Types Of Running Workouts Explained: Intervals, Tempo Runs, Fartlek

Types of running workouts - female sprinting on a track

There are many types of running workouts, like intervals, tempo runs, and fartleks, but how do they differ?

What is the DIFFERENCE between these types of workouts? Are you confused by the terminology?

This article explains the distinction between some of the most famous training methods: intervals, tempo runs, and fartleks.

If you want to improve your running, remember that VARIETY is key.

Yes, running 30-minutes a day has its benefits, but if there is no variety, you eventually reach a plateau. Try incorporating these workouts into your training plan to avoid those plateaus!

These workouts increase speed, endurance, and stamina – all of them do it slightly differently, though.

The following are the differences between these methods:

Interval Training

As opposed to tempo runs and fartleks, intervals involve a break between repetitions. Another difference is that you should maintain a faster pace during intervals than during tempo runs and fartlek sessions.

Runner doing interval training on a road

During intervals, you run faster than usual for short bursts of time.

Interval training improves your speed endurance, running form, and running economy.

Side note: speed endurance is the ability to maintain a nearly maximal speed for a long time and sustain physical activity over more extended periods.

Interval training is strenuous on your body. Warm up properly before and let your body recover afterward.

There are as many types of interval training methods as there are runners on this planet!

Interval training example:

Warm-up: Walk 5 minutes, jog 5 minutes, stretch and do some light drills.

Intervals: 5 x 2 minutes sprints at medium effort with a couple of minutes of recovery between (walk).

Take a couple of minutes to rest before the next set.

5 x 2 minutes sprints at maximum effort with a couple of minutes of recovery between (stop / walk).

Cool down: 10 minutes jog, 5 minutes walk.

Tempo Runs

A tempo run is a fast-paced run that lasts 15 – 30 minutes. This type of run helps develop endurance and speed. So, to improve your mile time, you can do tempo workouts.

The main difference between intervals, tempo runs, and fartleks is that the tempo run should be longer and continuous exercise.

Tempo runs are often used by athletes preparing for races such as marathons. They’re also helpful in improving overall fitness.

The idea of a tempo run is to practice just below or at your anaerobic level.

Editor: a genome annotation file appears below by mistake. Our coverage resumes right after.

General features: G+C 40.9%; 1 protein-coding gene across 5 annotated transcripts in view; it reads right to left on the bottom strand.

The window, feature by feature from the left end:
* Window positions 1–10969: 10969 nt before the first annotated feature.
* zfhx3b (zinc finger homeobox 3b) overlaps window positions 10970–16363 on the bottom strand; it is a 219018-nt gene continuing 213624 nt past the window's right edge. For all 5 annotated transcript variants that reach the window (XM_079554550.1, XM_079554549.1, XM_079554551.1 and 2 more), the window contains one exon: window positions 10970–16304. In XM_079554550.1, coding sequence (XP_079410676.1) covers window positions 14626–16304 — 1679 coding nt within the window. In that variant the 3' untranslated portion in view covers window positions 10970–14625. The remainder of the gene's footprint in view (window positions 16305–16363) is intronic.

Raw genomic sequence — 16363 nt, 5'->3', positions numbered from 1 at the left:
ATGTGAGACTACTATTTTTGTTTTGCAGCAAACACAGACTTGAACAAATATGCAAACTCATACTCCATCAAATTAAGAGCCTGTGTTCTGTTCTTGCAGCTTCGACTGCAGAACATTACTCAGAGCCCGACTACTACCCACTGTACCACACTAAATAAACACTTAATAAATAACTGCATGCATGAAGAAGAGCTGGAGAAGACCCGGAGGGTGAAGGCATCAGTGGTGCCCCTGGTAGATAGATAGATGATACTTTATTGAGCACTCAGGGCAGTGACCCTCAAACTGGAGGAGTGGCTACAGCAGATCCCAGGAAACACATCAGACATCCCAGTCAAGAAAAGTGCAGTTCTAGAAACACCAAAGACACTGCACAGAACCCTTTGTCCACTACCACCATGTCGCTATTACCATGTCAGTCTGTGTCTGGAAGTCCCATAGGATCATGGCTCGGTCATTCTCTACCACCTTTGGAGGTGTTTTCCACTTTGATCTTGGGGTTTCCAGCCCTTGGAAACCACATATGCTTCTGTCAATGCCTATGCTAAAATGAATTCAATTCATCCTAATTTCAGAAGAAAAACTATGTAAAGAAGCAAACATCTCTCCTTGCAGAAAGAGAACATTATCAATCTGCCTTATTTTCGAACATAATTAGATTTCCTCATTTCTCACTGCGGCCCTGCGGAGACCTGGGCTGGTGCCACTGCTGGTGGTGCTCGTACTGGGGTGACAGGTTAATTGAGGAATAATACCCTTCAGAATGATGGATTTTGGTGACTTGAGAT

Tempo runs can be run in many ways. Keep your heart rate below your maximum heart rate zone. Try to maintain a steady heart rate throughout the entire tempo.

You can also keep track of your speed and average pace. Keep the pace steady. To help with this, you can adjust your fitness tracker to show your pace during a run.

Tempo run example:

Warm-up: 10 minutes jog

Tempo run: 15–30 minutes, continuous run at the same pace or heart rate.

Cooldown: 10 jog

Fartlek training

Fartlek means “speed play” in Swedish – speed (fart) and play (lek).

As opposed to focusing on a specific distance, fartlek runs focus on varying speeds. You change your rhythm and pace during your run.

In other words, you’ll mix fast and slow running parts.

If you want to learn how to finish strong races, Fartlek is an excellent training method.

Female runner doing fartlek training on a road

Fartlek runs can be done in any way you like! Mixing speeds and distances is up to you.

But the fast sections of a fartlek workout should not be sprinting! You need to keep running and going the whole exercise.

Beginners may mix walk and run: walk the slower sections if you feel fatigued after faster parts.

Fartlek workout example:

Warm-up: 5 minutes walk

Fartlek: 20 minutes. Repeat sections of 1-2 minutes of slow running followed by 30 seconds – 1 minute faster running. Repeat until 20 minutes are up. You can also use natural landmarks, such as lamp posts, as a mark to change your speed. Speed past a few lamp posts faster, then continue slower for the next few.

Cooldown: 5 minutes walk

Once you’ve mastered the basics, you can experiment with fartlek variations such as hill repeats, track repeats, and speed drills.

Tips for Incorporating These Types of Runs Into Your Training Program

If you have any health conditions that might prevent you from exercising vigorously, you should first consult with your doctor.

If you experience pain while sprinting, stop immediately and talk to your doctor about what you should do next.

Make sure to drink plenty of water while you’re working out. Consider carrying a water bottle on longer runs if needed. Dehydration can cause cramps and fatigue.

The Bottom Line

Intervals, tempo runs, fartleks, hill repeats, speed work, and long slow distance training are all different types of workouts that will help you improve your endurance, build muscle, and burn fat. Variety can also make running more fun!

But which one should you choose? Well, that depends on your goal.

For example, if you want to gain strength and power, you might want to stick with interval training. On the other hand, if you’d like to shed pounds, you may find that fartlek training works better for you.

If you are going for a long run, there are some steps of preparation you will need to take if you want your run to go smoothly. Here you can read 10 simple steps to prepare for a long run.

And remember, when it comes to exercise, variety is key. Try mixing and matching different exercises until you find the routine that suits you best.

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